Friday, July 21, 2017

Find us in the River - Camp Life at Writing on Stone Provincial Park

We decided to plan a long weekend camping trip to Writing on Stone Provincial Park over the Canada Day weekend at the beginning of July. With a 3.5 to 4 hour drive from Calgary, it was an ideal destination for a three-night getaway, and we wanted to spend two days paddling on the Milk River.

Camp Life at Writing on Stone Provincial Park on the Milk River

Our plans for the weekend included two days kayaking and stand up paddleboarding on the Milk River, lots of hiking through the hoodoos and badlands scenery, and a guided tour to see the first nations rock art that has made this park a national historic site.

Hiking in Writing on Stone Provincial Park

Making the Most of a Summer Scorcher - IN the River

What we didn't know when we booked our trip was that it would be 30+ degrees Celsius the whole time we were at Writing on Stone, and that we'd pretty much spend our whole weekend IN the river. It was too hot to be on the river, to spend much time hiking through the badlands, or to take a walking tour. While we still tried to get out for some hikes, and we committed to the tour we'd booked, our favourite highlights were the hours we spent swimming in the river.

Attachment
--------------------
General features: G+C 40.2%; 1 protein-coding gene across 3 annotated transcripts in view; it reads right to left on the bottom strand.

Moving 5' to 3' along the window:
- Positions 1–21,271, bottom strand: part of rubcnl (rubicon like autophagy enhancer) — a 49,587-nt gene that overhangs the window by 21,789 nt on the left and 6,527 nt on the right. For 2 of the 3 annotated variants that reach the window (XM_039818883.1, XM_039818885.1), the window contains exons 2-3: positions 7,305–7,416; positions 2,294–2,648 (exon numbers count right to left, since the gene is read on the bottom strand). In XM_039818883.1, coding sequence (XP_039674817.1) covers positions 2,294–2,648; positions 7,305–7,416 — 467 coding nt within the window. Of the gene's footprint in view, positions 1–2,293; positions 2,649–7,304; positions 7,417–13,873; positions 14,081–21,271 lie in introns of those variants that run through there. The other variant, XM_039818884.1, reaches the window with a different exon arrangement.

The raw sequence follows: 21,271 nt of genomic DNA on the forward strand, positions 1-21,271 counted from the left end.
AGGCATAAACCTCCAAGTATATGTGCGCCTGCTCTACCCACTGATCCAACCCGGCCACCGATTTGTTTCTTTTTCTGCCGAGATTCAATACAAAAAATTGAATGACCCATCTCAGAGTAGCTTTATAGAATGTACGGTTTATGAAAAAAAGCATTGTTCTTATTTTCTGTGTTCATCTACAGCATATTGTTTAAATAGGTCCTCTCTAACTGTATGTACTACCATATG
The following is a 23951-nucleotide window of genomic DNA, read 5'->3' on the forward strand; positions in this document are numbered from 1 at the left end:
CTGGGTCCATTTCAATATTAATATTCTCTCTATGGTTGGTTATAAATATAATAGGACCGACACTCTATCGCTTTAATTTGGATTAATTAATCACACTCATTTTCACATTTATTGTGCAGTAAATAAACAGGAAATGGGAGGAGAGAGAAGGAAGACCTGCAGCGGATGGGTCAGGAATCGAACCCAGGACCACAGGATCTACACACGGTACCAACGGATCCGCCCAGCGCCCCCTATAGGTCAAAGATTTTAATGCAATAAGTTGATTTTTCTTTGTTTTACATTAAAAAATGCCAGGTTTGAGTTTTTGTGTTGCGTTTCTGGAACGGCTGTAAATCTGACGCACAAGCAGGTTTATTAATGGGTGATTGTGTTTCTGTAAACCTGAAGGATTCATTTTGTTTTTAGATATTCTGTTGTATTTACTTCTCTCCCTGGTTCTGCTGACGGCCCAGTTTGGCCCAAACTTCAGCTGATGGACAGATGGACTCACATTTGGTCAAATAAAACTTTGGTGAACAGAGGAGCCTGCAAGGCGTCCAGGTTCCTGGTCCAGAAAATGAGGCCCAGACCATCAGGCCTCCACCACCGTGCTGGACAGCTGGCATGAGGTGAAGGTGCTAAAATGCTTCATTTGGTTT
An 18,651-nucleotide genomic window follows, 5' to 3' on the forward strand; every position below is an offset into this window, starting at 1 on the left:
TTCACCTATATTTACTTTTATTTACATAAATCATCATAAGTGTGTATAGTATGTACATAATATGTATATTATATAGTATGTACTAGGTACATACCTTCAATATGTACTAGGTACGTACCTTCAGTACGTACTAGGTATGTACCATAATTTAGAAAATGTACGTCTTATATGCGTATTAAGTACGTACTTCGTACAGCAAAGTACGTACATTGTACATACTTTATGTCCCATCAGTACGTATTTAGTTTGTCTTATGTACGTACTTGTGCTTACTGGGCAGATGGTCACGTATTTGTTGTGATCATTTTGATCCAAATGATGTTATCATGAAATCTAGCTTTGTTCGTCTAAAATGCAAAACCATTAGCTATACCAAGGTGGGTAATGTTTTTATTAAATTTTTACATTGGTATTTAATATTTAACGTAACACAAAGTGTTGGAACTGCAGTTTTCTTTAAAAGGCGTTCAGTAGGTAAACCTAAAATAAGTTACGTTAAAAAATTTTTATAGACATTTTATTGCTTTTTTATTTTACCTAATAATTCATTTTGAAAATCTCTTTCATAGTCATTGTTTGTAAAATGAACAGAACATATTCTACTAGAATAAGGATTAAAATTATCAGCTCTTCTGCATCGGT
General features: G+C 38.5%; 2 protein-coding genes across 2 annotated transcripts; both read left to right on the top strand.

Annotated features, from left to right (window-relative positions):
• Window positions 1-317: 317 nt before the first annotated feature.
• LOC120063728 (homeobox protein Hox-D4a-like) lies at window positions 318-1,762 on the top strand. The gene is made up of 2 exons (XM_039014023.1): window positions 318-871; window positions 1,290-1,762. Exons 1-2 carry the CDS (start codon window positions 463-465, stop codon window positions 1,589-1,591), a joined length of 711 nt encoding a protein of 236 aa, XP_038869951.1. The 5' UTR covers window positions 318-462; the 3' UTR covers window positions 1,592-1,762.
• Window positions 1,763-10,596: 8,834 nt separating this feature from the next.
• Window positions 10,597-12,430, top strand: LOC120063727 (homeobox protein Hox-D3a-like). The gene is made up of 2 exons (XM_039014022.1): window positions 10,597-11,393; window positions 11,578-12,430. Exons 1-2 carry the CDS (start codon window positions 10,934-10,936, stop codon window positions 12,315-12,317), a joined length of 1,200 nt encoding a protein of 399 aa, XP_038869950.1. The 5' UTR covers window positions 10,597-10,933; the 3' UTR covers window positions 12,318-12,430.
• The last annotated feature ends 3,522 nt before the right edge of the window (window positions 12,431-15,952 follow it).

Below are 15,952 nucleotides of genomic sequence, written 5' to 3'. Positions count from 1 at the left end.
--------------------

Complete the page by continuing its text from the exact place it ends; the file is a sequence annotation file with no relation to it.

Beach life at Writing on Stone Provincial Park

We now know how awesome this campground is for those hot "summer scorchers," and the beach at Writing on Stone has become our new favourite beach in Alberta. We had swim noodles with us and spent a lot of time floating down the gentle river from one end of the beach to the other. The kids also loved the sand and mud at the beach.

Surviving a summer scorcher at the Writing on Stone Beach

While it would have been fun to have been able to spend more time hiking, we loved swimming and floating down the Milk River, playing in the mud, and chilling at the beach. This is how summer camping trips become GREAT and we'll be back for sure!

Floating from one end of the beach to the other with the gentle river current

Paddling the Milk River

We spent two half-days leisurely floating down the Milk River through spectacular sandstone cliffs. We watched cliff sparrows flying out of their nests along the rivers, we stopped to swim and to play in the mud, and we tested just how many different kinds of vessels we could send down the river.

Stand up paddleboarding down the Milk River past Sandstone cliffs

In two days of paddling, we used a combination of  stand up paddleboards, kayaks, canoes, and tubes. All worked well, but the tubes were definitely the slowest. Aim to have somebody towing kids in tubes if you want to go this route.